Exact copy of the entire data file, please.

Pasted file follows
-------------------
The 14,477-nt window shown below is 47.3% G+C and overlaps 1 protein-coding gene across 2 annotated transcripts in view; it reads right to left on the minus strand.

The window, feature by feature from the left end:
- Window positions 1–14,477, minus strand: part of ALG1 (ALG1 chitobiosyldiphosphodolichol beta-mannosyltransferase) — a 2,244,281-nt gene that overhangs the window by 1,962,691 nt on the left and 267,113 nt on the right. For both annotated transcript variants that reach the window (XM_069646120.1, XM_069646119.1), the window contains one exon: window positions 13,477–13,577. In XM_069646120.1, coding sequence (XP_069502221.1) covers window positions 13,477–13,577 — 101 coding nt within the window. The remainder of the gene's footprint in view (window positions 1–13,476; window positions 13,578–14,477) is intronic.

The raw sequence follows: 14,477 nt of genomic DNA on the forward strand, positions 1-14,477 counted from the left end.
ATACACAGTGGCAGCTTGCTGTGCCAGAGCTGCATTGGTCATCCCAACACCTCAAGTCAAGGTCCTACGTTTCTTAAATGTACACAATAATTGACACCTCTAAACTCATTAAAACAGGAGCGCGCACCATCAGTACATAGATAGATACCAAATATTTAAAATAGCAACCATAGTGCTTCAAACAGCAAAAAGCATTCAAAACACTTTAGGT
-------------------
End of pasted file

The 14,477-nt window shown below is 47.3% G+C and overlaps 1 protein-coding gene across 2 annotated transcripts in view; it reads right to left on the minus strand.

The window, feature by feature from the left end:
- Window positions 1–14,477, minus strand: part of ALG1 (ALG1 chitobiosyldiphosphodolichol beta-mannosyltransferase) — a 2,244,281-nt gene that overhangs the window by 1,962,691 nt on the left and 267,113 nt on the right. For both annotated transcript variants that reach the window (XM_069646120.1, XM_069646119.1), the window contains one exon: window positions 13,477–13,577. In XM_069646120.1, coding sequence (XP_069502221.1) covers window positions 13,477–13,577 — 101 coding nt within the window. The remainder of the gene's footprint in view (window positions 1–13,476; window positions 13,578–14,477) is intronic.

The raw sequence follows: 14,477 nt of genomic DNA on the forward strand, positions 1-14,477 counted from the left end.
ATACACAGTGGCAGCTTGCTGTGCCAGAGCTGCATTGGTCATCCCAACACCTCAAGTCAAGGTCCTACGTTTCTTAAATGTACACAATAATTGACACCTCTAAACTCATTAAAACAGGAGCGCGCACCATCAGTACATAGATAGATACCAAATATTTAAAATAGCAACCATAGTGCTTCAAACAGCAAAAAGCATTCAAAACACTTTAGGT